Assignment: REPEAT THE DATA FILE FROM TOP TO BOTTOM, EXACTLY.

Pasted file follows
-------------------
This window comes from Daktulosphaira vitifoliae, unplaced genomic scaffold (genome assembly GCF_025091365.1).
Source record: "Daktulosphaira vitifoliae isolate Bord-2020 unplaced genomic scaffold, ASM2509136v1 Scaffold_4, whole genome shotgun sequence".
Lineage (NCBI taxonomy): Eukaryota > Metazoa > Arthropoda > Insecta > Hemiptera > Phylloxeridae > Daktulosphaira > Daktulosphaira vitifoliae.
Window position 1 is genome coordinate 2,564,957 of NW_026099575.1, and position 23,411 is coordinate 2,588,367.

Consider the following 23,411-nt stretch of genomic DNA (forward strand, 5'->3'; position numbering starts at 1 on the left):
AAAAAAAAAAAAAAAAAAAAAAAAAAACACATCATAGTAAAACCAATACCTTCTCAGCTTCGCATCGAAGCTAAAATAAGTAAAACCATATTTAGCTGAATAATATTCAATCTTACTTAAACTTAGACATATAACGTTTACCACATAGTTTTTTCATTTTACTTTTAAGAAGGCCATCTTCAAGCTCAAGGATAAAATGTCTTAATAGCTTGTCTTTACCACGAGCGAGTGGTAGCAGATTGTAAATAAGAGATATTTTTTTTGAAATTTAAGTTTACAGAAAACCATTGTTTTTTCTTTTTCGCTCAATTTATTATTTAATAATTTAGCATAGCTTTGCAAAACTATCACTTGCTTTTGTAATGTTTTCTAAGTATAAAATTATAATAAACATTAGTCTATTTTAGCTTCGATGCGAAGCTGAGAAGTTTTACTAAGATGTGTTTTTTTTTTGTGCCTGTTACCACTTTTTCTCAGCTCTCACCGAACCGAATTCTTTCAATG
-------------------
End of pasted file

This window comes from Daktulosphaira vitifoliae, unplaced genomic scaffold (genome assembly GCF_025091365.1).
Source record: "Daktulosphaira vitifoliae isolate Bord-2020 unplaced genomic scaffold, ASM2509136v1 Scaffold_4, whole genome shotgun sequence".
Lineage (NCBI taxonomy): Eukaryota > Metazoa > Arthropoda > Insecta > Hemiptera > Phylloxeridae > Daktulosphaira > Daktulosphaira vitifoliae.
Window position 1 is genome coordinate 2,564,957 of NW_026099575.1, and position 23,411 is coordinate 2,588,367.

Consider the following 23,411-nt stretch of genomic DNA (forward strand, 5'->3'; position numbering starts at 1 on the left):
AAAAAAAAAAAAAAAAAAAAAAAAAAACACATCATAGTAAAACCAATACCTTCTCAGCTTCGCATCGAAGCTAAAATAAGTAAAACCATATTTAGCTGAATAATATTCAATCTTACTTAAACTTAGACATATAACGTTTACCACATAGTTTTTTCATTTTACTTTTAAGAAGGCCATCTTCAAGCTCAAGGATAAAATGTCTTAATAGCTTGTCTTTACCACGAGCGAGTGGTAGCAGATTGTAAATAAGAGATATTTTTTTTGAAATTTAAGTTTACAGAAAACCATTGTTTTTTCTTTTTCGCTCAATTTATTATTTAATAATTTAGCATAGCTTTGCAAAACTATCACTTGCTTTTGTAATGTTTTCTAAGTATAAAATTATAATAAACATTAGTCTATTTTAGCTTCGATGCGAAGCTGAGAAGTTTTACTAAGATGTGTTTTTTTTTTGTGCCTGTTACCACTTTTTCTCAGCTCTCACCGAACCGAATTCTTTCAATG